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Patrick Bond critiques an earlier article in SAR by our own Barry Pinsky on the ANC's housing strategy. Bond points out ". . . that notwithstanding some significant advances beyond the apartheid-era approach, the HWP's [Housing White Paper's] deviations from the RDP [Reconstruction and Development Programme] are so serious as to ensure continued conflict, ineffectual delivery, inefficiencies associated with oligopolistic practices (by banks, developers, construction industry suppliers, estate agents), and inequity in the housing sector. Since so few of the HWP's flaws have been publicly discussed, explaining those flaws, then, will be the essence of the following ten questions and answers, which compare the divergent RDP and HWP approaches to housing policy.

vol 10 no 5

Undermining the RDP: A reply to Barry Pinsky
Patrick Bond

Printable Version
Southern Africa Report

SAR, Vol 10, No 5, July 1995
Page 23



Patrick Bond lectures in social policy at Johns Hopkins University in Baltimore. In 1994 he served as an editor of the RDP and the RDP White Paper.

The March 1995 issue of Southern Africa Report carried an endorsement of the South African Department of Housing White Paper which was understandably couched as a tribute to the late South African Housing Minister, Joe Slovo.

But if the most sincere tributes to Slovo are inspired by and draw upon his life-long commitment to the interests of poor and working people on the subcontinent, and if such tributes are to meaningfully advance the ideals for which he stood, and if those ideals are being translated into their opposite in practice by demonstrably inept capitalists and a stable of white bureaucrats, then the policy debate requires a more critical perspective.

After all, Slovo had promised that in his first year as housing minister, 90,000 houses for low-income people would be built. Figures recently released by government show that during the eight months he served, plus the four preceding months, fewer than 5,000 houses were actually delivered.

Much of this time, of course, was spent in formulating the new policy and in implementing a market-oriented compromise policy struck between the multi-party National Housing Forum (NHF) and Slovo's predecessor as minister, Louis Shill (an incompetent and irascible insurance executive, by even the judgment of Business Day newspaper). The ANC had okayed the February 1994 agreement at executive level (including Slovo).

That deal's profound failure is self-evident, but inexplicably, the Housing White Paper (HWP) seems to endorse and build upon this shaky foundation: "Policy positions were developed through a process of bilateral negotiations between the Department of Housing [under Shill] and the NHF, representing the most inclusive process of policy development ever undertaken in South Africa in respect of housing." In fact, however, it was the RDP housing policy that was far more democratic and representative, unburdened by the NHF's excessively technocratic, conservative and unaccountable processes.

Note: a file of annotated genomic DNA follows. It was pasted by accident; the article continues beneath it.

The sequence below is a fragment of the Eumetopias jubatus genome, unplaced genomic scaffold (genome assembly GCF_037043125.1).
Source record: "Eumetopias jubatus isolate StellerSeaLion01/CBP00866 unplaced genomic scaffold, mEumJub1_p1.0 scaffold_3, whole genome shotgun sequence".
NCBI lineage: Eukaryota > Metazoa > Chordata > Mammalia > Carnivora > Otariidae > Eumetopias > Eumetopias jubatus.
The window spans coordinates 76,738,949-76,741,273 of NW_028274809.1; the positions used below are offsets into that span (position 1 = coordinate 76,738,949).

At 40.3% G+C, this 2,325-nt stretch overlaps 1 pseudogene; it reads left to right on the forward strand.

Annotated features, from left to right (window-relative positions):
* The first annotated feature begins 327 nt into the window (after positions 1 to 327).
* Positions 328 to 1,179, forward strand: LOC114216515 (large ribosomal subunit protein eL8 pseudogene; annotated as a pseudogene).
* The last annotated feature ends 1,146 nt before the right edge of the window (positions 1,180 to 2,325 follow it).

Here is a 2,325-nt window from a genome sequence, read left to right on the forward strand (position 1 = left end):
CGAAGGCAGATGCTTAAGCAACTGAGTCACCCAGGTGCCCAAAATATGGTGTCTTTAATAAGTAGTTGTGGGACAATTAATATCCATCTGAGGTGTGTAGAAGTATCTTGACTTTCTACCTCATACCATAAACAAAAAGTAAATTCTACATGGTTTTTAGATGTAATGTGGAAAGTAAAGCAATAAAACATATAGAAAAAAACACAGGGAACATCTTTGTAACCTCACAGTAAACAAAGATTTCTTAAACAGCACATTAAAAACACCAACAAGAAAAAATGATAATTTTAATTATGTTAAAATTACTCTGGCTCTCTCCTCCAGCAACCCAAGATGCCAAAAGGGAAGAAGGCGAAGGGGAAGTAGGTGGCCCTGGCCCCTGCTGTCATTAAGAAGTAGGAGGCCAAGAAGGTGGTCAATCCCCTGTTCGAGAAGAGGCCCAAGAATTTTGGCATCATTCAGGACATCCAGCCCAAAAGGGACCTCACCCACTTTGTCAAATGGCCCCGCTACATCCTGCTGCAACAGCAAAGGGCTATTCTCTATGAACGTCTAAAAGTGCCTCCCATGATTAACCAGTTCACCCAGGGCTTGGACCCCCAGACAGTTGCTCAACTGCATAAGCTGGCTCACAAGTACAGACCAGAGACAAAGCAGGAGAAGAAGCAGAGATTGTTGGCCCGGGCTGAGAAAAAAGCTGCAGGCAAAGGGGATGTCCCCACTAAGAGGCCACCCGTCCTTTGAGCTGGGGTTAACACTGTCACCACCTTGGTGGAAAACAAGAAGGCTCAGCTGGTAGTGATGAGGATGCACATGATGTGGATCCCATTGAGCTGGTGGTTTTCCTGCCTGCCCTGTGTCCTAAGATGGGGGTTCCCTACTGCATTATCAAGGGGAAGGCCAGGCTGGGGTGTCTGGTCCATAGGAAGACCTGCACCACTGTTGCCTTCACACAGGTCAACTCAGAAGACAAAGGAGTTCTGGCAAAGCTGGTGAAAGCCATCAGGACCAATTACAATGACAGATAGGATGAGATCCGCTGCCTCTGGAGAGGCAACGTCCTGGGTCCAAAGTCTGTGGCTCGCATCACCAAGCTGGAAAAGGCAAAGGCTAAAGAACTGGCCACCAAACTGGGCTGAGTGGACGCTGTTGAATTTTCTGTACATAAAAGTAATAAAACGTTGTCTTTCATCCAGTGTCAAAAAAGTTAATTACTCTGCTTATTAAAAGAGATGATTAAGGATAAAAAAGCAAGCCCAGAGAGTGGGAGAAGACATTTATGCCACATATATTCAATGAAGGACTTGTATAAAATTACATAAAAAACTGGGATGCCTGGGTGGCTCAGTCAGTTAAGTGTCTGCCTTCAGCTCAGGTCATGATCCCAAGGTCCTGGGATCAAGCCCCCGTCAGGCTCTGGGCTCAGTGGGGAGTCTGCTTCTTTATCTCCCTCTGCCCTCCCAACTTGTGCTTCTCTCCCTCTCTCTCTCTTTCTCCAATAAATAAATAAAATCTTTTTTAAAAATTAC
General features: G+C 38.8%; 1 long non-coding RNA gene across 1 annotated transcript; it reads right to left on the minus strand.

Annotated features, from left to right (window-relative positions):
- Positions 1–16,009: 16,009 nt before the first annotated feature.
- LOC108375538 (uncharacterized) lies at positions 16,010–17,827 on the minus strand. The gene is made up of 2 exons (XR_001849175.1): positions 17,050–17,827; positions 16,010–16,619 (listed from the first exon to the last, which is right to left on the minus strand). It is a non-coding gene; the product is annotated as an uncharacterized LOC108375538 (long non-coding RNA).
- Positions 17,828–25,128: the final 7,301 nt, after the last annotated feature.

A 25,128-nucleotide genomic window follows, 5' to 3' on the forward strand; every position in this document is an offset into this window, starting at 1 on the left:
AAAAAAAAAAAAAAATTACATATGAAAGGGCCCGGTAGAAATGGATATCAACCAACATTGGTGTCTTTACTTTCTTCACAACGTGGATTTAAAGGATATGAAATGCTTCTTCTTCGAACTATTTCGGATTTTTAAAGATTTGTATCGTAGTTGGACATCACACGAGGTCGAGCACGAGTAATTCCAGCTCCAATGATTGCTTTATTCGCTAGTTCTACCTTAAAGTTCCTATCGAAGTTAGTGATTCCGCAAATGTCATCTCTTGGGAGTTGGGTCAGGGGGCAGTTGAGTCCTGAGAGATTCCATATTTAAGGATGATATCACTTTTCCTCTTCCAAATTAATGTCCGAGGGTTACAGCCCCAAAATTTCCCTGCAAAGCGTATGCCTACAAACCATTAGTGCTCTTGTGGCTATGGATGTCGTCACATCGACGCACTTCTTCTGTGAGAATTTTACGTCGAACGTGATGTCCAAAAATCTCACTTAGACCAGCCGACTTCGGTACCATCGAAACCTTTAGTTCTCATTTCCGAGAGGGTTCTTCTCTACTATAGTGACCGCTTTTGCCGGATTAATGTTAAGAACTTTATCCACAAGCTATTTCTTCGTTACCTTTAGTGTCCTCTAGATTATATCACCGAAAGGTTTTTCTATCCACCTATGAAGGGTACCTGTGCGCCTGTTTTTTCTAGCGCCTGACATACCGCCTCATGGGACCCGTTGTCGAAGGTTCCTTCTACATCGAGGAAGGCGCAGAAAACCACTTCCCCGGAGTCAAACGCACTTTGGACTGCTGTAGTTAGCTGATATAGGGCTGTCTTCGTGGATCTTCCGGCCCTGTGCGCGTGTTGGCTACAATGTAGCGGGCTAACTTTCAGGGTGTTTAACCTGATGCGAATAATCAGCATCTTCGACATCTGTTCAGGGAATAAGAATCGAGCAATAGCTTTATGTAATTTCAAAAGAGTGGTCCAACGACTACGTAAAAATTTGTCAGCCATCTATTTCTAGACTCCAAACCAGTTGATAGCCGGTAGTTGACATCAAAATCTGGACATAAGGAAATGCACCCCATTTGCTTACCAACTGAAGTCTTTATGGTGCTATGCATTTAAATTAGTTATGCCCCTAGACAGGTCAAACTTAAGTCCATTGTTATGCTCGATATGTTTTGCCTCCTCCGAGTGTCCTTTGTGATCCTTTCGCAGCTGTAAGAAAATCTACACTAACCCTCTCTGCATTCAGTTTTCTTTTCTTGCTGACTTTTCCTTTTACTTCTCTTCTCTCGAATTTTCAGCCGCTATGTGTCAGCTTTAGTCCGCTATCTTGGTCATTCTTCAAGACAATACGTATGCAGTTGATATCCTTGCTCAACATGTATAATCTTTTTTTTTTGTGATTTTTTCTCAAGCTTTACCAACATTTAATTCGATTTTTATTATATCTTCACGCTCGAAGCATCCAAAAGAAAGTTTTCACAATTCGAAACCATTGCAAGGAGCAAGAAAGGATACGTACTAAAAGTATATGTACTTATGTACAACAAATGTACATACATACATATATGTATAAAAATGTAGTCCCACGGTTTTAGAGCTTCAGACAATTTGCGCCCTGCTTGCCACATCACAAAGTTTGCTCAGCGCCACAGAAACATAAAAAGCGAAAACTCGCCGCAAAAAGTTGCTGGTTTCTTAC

A critical assessment of market-oriented housing policy is important especially if South Africa's progressive forces want to celebrate and reaffirm Slovo's socialist inclinations (which by all accounts were less in evidence during the 1990s). The new housing policy also deserves more attention because of an overriding problem now apparent in recent progressive strategy and tactics: the Reconstruction and Development Programme (RDP) vehicle so arduously wheeled into place during 1993 and early 1994 is being held up and possibly hijacked.

Too many movement leaders and activists are sitting by the side of the road, choking in the dust as the RDP vehicle speeds off to the right with big business and apartheid-era bureaucrats at the wheel. Able to respond primarily through mass action, they now find themselves coming under blunt attack from President Mandela. Worse, the mainstream media regularly hints that blame for the little-altered system's failure to deliver the goods will be allocated largely to township anarchy, to ineffectual ANC political leadership (especially the alleged "radical populists") and to the so-called culture of non-payment.

I would propose, in contrast, that the Left apply its own spin control, particularly to those who give the RDP lip-service and then blatantly violate its provisions. One of the best places to start is with housing policy, where RDP promises have been definitively broken notwithstanding this HWP vow: "The RDP sets out a clear vision for housing in the future. It is therefore imperative that future housing policy and strategy be developed in accordance with this vision and guidelines."

To highlight the many shortcomings in the HWP requires taking what may appear as an excessively hostile position. To be sure, various positive features of the HWP (which Barry Pinsky recorded in the last SAR) are not emphasised in this article, for the purpose, instead, of alerting comrades and housing policy wonks to what I perceive as its most serious political and technical problems.

My conclusion is that notwithstanding some significant advances beyond the apartheid-era approach, the HWP's deviations from the RDP are so serious as to ensure continued conflict, ineffectual delivery, inefficiencies associated with oligopolistic practices (by banks, developers, construction industry suppliers, estate agents), and inequity in the housing sector. Since so few of the HWP's flaws have been publicly discussed, explaining those flaws, then, will be the essence of the following ten questions and answers, which compare the divergent RDP and HWP approaches to housing policy.